Christopher Hitchens explains it all for you

HitchensTeresa"Hitchens Takes on Mother Teresa," Newsweek's website proclaims this week, which is about as fresh a bulletin as Saturday Night Live's standing gag of "Generalissimo Francisco Franco Is Still Dead." That Newsweek would invite Hitchens to write an online essay is no great surprise. Even when Hitchens' purpose is to whistle a happy tune over Mother Teresa's grave, he does it with a certain flair. Here is a crucial point in his argument:

The case of Mother Teresa, who could not force herself into accepting the facile cure-all of "faith," is that of a fairly simple woman struggling to be honest with herself, while also -- this is important -- striving to be an example to others. And I believe I have a possible explanation for the crisis. It derives from something that Lord Macaulay said, when reviewing Leopold von Ranke's "History of the Popes." The Roman Catholic Church, he wrote, "thoroughly understands what no other Church has ever understood, how to deal with enthusiasts" [my italics]. Wise bishops have long known to beware of the fanatical and the overzealous. After being lectured on doctrinal matters by the ultraconservative convert Evelyn Waugh, the pope is said to have concluded the audience by murmuring, "Yes, Mr. Waugh. I am a Catholic, too."

What's a greater surprise is that Newsweek would devote three pages of its publication to Hitchens' essay, along with photos to adorn his anti-hagiography. In a full-page portrait, a poor man holds Mother Teresa's hand as she looks off in the distance. "Faith or Works?" the caption begins, as if Teresa had to choose. On the closing page of the essay, four photos show her with Yasir Arafat, Princess Diana, the Reagans and Hillary Clinton. The pull quote is well-aimed: "Like not a few overpromoted figures, she suffered from more self-hatred the more she was overpraised."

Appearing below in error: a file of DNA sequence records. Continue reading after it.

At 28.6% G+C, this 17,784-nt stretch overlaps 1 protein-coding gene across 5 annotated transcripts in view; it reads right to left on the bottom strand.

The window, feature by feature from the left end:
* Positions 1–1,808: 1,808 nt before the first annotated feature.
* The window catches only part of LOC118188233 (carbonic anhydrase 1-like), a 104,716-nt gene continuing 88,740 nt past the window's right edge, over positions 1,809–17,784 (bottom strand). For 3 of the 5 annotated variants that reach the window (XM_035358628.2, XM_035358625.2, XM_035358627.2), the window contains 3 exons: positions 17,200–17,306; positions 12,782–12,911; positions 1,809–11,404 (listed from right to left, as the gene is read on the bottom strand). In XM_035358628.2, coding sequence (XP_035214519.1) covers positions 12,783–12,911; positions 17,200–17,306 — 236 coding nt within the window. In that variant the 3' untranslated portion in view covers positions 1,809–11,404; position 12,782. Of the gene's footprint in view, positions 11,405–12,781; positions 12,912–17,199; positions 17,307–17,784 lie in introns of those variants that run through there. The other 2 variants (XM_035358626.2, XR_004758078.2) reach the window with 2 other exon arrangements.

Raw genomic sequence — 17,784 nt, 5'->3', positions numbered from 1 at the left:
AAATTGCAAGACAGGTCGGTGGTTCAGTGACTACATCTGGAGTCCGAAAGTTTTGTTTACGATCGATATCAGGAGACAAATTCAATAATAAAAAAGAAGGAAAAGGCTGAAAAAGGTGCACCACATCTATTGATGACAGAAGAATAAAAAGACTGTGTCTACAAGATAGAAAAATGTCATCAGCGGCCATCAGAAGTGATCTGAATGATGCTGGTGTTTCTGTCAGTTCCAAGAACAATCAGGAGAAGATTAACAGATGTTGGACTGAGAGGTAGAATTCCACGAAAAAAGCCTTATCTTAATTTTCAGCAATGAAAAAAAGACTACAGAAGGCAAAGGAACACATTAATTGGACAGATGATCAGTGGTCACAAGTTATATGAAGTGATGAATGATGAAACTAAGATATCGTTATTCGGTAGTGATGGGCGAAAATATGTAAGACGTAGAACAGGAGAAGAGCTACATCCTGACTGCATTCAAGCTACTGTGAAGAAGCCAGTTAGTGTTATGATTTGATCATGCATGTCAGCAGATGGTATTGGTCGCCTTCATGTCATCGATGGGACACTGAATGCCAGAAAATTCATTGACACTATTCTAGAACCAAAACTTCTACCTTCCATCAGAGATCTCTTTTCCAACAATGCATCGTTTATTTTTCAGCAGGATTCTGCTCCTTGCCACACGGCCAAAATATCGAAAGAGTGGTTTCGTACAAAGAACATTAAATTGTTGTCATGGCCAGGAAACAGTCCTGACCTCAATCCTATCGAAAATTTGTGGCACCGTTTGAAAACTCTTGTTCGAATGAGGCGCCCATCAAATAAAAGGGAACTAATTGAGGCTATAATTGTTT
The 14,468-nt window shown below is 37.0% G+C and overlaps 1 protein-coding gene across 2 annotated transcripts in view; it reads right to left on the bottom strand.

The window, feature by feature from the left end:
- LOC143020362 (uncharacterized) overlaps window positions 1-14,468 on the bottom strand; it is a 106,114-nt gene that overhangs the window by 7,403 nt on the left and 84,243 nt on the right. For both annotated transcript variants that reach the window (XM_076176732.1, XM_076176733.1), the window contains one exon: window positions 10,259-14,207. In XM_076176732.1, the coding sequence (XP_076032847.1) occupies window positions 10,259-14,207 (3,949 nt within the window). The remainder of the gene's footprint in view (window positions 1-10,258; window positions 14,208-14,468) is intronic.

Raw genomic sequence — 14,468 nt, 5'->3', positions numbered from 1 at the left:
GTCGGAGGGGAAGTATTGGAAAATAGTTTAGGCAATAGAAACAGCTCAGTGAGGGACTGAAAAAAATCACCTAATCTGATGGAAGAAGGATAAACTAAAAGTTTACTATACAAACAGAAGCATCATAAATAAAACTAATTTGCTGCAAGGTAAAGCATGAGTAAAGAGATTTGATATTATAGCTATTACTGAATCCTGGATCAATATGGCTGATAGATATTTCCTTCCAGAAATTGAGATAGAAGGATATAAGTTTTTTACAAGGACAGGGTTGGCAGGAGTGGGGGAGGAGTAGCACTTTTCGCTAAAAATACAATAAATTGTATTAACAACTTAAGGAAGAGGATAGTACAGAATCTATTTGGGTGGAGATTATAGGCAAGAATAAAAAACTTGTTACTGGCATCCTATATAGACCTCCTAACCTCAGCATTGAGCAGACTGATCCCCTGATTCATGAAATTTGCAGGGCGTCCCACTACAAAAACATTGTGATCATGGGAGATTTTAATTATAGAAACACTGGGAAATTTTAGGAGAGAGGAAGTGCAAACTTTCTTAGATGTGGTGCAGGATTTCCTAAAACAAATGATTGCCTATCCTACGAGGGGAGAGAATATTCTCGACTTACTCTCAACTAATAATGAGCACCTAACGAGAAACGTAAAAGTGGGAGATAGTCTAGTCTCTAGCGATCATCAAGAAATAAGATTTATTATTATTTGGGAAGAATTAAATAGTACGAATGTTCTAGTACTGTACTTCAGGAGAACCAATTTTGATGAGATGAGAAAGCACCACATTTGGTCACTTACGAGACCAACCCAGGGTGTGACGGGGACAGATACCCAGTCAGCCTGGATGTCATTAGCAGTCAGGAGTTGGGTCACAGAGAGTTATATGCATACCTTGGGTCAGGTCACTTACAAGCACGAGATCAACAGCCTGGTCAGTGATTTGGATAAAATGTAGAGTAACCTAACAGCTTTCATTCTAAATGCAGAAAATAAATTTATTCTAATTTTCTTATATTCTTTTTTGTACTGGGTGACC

Hitchens concludes his essay with this haymaker: "I say it as calmly as I can -- the Church should have had the elementary decency to let the earth lie lightly on this troubled and miserable lady, and not to invoke her long anguish to recruit the credulous to a blind faith in which she herself had long ceased to believe."

Hitchens nods to the Dark Night as a reality for several Christian saints throughout the centuries, yet still misses its fundamental point: The saints who have endured the Dark Night have not surrendered to disbelief. Hitchens depicts Teresa as no longer a believer, yet at the same time a fanatic:

If Santayana was right to define fanaticism as 'redoubling your efforts when you have forgotten your aim, then Mother Teresa's international crusade against divorce, abortion and contraception was the tribute that doubt paid to certainty: a strenuous and almost hysterical effort to drown out the awful fear of "absence."

Just before quoting Santayana, Hitchens refers (naturally) to Teresa's "enthusiastic fundamentalism," lest that all-purpose insult ever escape anyone's mind.

The news here is not that Christopher Hitchens still loathes Mother Teresa, but that he's still trying to reinterpret her, to assume supernatural insight into her interior world, in vindicating his thesis in The Missionary Position: Mother Teresa in Theory and Practice (1997). This protracted and belabored "I told you so," the rhetorical fireworks display aside, is becoming an embarrassment.

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